The Opportunity to Learn

Hello Surfcasters,

The Opportunity to Learn
They say it’s hard to teach an old dog new tricks,” but this old dog (going to be 60 next spring!) learned a few things on my recent trip to Cuttyhunk. I had the opportunity to fish with a terrific fisherman, Dante Soriente who has many big fish to his credit. I mean BIG fish – up to 64 lbs. He has a nose for the fish and found some in places that I wouldn’t have bothered to cast.

I often fall into a pattern of knowing where I have caught bigger fish in the past and tend to just fish those spots. Let’s face it, surfcasting is not like boat fishing where you can hit 10 spots in a night. With surfcasting you are lucky if you can effectively fish 3 spots. So, fishing with someone different can open up a whole new perspective. Dante did that for me.

While Cutty was slow this year with many small fish, the biggest catch from our group (26 lbs.) came from one of Dante’s spots. He likes, and knows how to fish moving water. And that’s what he looked for on Cuttyhunk. Even though it was his first time on the island and the fishing slow, he was successful. He relied on his own knowledge, took what we had experienced in our past trips to Cutty and combined them to his advantage.

From SLIM Troller to Sand Pike XL
As I said, the fish on Cutty were small which I initially learned by watching other fisherman. As usual, I was rigged to fish big. I was fishing my new CTS rod (rated to throw 4 to 8) and mostly fishing a SLIM Troller (10” and 7 oz.) The plug was doing its job: detering smaller fish from striking through its sheer size and allowing bigger, slower fish a shot at it. If there are no big fish around it can be a long night of casting. That is fine with me. I like to cast and I am not interested in small fish. If I do get a small fish, I don’t even feel much fight because my tackle is too heavy. I did get a solid strike on the SLIM Troller the first night, but I wasn’t paying attention and missed the fish.

After two nights of no fish for me and only small fish for my buddies, it was apparent that we needed to do something different to find some quality keepers. I found myself faced with the same problem as the year before when I thought “a little out of the box” and found fish. I can’t go into detail because I am sworn to secrecy, but a short distance away we found plenty of bait – crabs were covering all the rocks on shore all the way up past the high water mark. I have never seen so many crabs! It was not fish on every cast, but there were quality fish there and I had no problem paying attention.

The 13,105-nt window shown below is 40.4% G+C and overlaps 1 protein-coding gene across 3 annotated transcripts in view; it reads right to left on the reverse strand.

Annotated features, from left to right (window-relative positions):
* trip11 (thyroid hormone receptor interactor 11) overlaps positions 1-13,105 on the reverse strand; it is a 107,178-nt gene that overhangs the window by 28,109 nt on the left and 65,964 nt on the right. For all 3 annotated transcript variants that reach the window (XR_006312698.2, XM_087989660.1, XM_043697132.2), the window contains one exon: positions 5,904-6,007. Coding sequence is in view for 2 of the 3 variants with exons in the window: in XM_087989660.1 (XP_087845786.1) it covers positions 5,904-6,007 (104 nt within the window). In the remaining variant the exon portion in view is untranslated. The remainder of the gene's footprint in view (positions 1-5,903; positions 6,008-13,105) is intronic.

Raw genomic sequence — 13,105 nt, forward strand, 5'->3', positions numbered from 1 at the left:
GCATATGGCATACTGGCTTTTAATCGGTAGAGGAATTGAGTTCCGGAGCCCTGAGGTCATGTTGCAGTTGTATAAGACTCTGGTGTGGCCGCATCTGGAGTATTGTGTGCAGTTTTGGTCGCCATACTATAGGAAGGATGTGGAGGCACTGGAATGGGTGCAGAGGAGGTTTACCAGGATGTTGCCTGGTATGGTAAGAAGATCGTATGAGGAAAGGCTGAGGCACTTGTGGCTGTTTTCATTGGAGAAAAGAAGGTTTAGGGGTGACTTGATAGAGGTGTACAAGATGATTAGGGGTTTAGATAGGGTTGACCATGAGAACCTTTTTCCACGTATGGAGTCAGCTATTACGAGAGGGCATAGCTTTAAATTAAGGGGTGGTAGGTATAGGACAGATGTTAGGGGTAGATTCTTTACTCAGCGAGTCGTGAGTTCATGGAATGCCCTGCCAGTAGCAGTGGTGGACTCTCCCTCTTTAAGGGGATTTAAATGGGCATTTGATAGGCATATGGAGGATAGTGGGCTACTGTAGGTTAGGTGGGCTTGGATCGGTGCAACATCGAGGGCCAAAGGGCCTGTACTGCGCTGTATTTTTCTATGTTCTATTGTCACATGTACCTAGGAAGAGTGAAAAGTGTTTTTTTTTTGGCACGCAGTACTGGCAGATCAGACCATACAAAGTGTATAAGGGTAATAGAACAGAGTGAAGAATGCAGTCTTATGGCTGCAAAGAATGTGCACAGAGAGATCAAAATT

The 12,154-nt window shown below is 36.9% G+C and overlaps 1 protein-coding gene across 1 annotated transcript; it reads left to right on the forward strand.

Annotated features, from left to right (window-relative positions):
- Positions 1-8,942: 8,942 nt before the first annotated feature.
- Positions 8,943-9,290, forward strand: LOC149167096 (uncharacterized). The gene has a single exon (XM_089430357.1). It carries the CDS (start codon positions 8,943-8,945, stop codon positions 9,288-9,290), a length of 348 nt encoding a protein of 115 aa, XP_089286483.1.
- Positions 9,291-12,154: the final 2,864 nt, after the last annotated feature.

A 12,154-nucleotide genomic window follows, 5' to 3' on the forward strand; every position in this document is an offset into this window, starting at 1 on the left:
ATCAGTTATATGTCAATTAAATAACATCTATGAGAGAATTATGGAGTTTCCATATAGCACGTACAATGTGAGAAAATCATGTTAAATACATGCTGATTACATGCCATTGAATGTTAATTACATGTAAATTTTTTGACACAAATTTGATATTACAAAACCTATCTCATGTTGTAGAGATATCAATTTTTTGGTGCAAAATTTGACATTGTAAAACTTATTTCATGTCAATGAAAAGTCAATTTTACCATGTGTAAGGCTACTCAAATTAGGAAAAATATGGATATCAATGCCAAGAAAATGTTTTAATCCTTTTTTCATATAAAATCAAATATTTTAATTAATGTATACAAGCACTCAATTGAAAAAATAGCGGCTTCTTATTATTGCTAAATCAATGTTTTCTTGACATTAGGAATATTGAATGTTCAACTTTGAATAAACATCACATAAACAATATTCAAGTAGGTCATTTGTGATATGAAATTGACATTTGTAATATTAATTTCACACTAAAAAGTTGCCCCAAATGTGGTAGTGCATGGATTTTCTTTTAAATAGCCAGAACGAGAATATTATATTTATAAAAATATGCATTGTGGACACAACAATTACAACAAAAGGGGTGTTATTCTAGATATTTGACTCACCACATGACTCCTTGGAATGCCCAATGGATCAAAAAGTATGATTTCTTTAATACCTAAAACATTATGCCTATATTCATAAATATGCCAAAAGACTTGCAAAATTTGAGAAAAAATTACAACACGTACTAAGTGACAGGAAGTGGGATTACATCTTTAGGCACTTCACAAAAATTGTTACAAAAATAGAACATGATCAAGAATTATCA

Due to the really high surf and the dropping tide, I felt I was not getting my SLIM Troller out far enough, so I switched to a Sand Pike XL (a bigger version of my Sand Pike – 10” long and 6 ½ oz.). It casts like a rocket, so it was easy to get over the waves into deeper water. It swam really well in the big surf and the fish liked it, so how do you beat that? Some of the guys had smaller fish, but mine were 14, 16, 18, and 19 lbs – quality fish and a sight for sore eyes after what I had experienced the previous nights.

A Few Observations About the Night
The two fish I kept had crabs in their stomachs, bigger than the ones on shore, but the fish were on those crabs and anything bigger that came along. My hook ups for the most part were on the rear treble and the strikes were subtle for such a big plug — as in all of a sudden the fish were there. I have experienced this on my standard Sand Pike where the fish are coming from behind and sucking in the plug. With my Sand Pikes I am trying to imitate a slimmer bait while still attracting bigger fish through the size of the plug. I feel I have achieved that with the Sand Pike and Sand Pike XL.

Another benefit of having Dante with us on Cutty was that he is a representative for CTS rod and he had a half dozen rods available to cast. I cast the 4 to 8 (the same as mine) and cast my Trollers with little effort. I was also interested in the 3 to 6. While this one would also throw Trollers, it was better suited to my Giants and Divers.

I also noticed that he was throwing my plugs a good 25 yds. farther than I was throwing them. I watched his technique and asked for a few pointers. He uses a form of pendulum cast. He puts the rod over his head in the casting position. Imagine the face of a clock, where 12 is straight up, 3 is forward parallel to the ground and 9 is straight back parallel to the ground. He would put the rod behind him pointing at 10 o’clock and at the same time swing the rod back parallel to the ground going away from him and the rod tip. When the rod is at its farthest point away from him, he starts his forward cast straight over his head. His motion is quite smooth and really loads the rod. Now that I am getting older, if I can get another 25 yds. on my cast, I might not have to swim out as far!

Available Inventory
Just a heads up — I have added plugs to my Giants Inventory. The Dark Olive Iridescent Scale and the Olive bunker are new additions to the traditional Giant Stock. I have also upgraded the Scup/Porgy by giving it a red hue along the sides.

I have also added a couple of new colors to the Sand Pike Inventory — Squid and Dark Blue Iridescent Scale.

For my Customs Inventory I have added the “new” Custom Porgy in Giant and Giant Medium Diver.

Between fishing trips I will continue to add to the plug inventories! Have a good Fall Run and stay in touch!


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